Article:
Thursday, March 19, 2015

Troy, Cameron, Gary all innocent? And executed?

Another potentially innocent man is now scheduled to be executed tonight! This isn’t the exception to the rule this is the rule and there appear to be many other cases where many people who may have been innocent have been executed any way even in many cases when there was evidence presented prior to their execution to exonerate them. I haven’t kept track of most of them personally but three, Cameron Todd Willingham, Gary Graham, and Troy Davis, which I have looked at, seem to be examples where they may have been wrongfully executed and if this one goes through all three of them will be dead. This is at least the second one to take place while the governor of the state was in the process of running for president; and in both cases the governor used the execution to prove how tough on crime he was even though they were almost certainly both wrong.

The first one that I took notice of was about twelve years ago while GW Bush was running for president and Gary Graham was scheduled to be executed and the evidence seemed to indicate that he was almost certainly innocent and that the witness used to convict him may have been coerced and may not have been certain. She later claimed to be certain; however there is doubt about whether or not she was as certain initially before pressure may have been put on her. I haven’t reviewed it recently but it appeared quite compelling at the time that he was almost certainly innocent of the crime he was executed for. However, in this case it is worth noting that he was admittedly guilty of another crime that was almost as violent. In this case the victim wasn’t killed and he was therefore not eligible for the death penalty. But this isn’t the point; the point is that they’re supposed to punish the right man for the right crime, not just punish someone that the public doesn’t like when there is a crime. Furthermore they aren’t doing much to investigate the true causes of crime and preventing them; at least not in the traditional Mass Media and the political system. However, more is being done in the academic world; but this is mostly being ignored by more powerful institutions. For more about this see “In cold blood: the state murder of Gary Graham” By Kate Randall

There have been similar question about Cameron Todd Willingham, whom I’m less familiar with but there is plenty of information about this from a variety of sources including this web page, “Cameron Todd Willingham: Wrongfully Convicted and Executed in Texas” from the innocence project. We also have a regular blogger that covers the subject of executions more extensively here at OS including, Troy Davis denied - From Texas to Georgia: Stop Executions! by Hooman Heddayati’ who has been blogging mostly at other locations and isn’t active at OS except to upload his blogs; however in my opinion these are still worth a closer look for any of you who would like to add him to your favorites.

Death Penalty has noted at least seven people who have been executed since 1976 where there has been strong evidence to indicate that they may have been innocent on their page about people who were Executed but Possibly Innocent.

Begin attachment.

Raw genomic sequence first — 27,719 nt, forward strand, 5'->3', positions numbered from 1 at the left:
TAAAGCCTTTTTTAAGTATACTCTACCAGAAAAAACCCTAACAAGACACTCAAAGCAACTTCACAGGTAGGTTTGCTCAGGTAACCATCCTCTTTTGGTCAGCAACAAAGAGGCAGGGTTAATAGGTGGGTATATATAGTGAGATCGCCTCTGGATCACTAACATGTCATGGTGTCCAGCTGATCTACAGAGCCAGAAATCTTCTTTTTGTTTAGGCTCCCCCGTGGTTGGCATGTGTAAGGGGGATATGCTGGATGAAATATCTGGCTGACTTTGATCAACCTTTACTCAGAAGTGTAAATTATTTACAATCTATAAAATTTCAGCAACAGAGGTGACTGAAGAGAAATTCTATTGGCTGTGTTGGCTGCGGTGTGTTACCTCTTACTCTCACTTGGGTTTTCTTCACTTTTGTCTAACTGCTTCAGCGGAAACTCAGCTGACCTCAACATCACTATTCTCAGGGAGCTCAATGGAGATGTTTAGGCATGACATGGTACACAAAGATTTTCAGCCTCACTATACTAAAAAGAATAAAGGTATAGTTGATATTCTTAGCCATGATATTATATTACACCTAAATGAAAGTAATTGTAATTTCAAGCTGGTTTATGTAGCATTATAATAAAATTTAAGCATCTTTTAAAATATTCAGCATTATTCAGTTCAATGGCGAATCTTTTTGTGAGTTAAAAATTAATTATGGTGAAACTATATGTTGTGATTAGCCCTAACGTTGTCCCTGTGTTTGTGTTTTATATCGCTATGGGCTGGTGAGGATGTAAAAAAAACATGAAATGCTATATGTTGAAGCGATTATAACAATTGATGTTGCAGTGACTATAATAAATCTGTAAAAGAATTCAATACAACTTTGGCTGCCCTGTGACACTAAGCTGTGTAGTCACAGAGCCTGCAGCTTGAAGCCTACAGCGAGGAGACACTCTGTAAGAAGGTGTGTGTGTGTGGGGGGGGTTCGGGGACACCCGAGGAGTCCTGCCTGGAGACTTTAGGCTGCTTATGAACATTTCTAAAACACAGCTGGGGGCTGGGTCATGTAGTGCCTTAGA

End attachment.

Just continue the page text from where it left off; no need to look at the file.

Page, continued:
In addition to the fact that many of these people may be innocent there is no evidence to back up the leading justification for the death penalty, that it deters crime; in fact if anything the evidence seems to indicate that it doesn’t do that at all. Peter Singer has cited statistical evidence to indicate that this isn’t the case. He wrote, “The problem with this defense of capital punishment is that most of the evidence is against it. Whether the death penalty is a deterrent is a factual question. Since it is not difficult to compare murder rates before and after the abolition or reinstitution of the death penalty, or in different jurisdictions that do and do not have the death penalty, there is relevant data.” He goes on to cite more evidence to back this up in Peter Singer “The President of Good and Evil” 2004 p.45-9. 
The evidence that he cites is limited to statistics which does support his claim; however it doesn’t explain the cause and effect of violent crime. There is plenty of other research from other sources that do research into the way that violence escalates from early childhood upbringing and child abuse and bullying routinely leads to other violence later in life. By putting the focus on punishment as a deterrent the establishment ignores the route causes of violence and routinely ignores the fact that what they’ve been doing for decades clearly hasn’t been working at all. I have gone into this in more detail in other blogs including Does child abuse and bullying lead to more violence and Richard Ramirez, who surprisingly still hasn’t been executed after twenty five years even though his crimes are much more certain and there may be evidence to indicate that he killed even more people. There is doubt about whether they will even pursue charges in the additional cases that he has been suspected of. My personal opinion on Ramirez is that they should still attempt to find out what happened even if there is no since in charging him any further since they can only kill him once or leave him in jail until he dies of natural causes.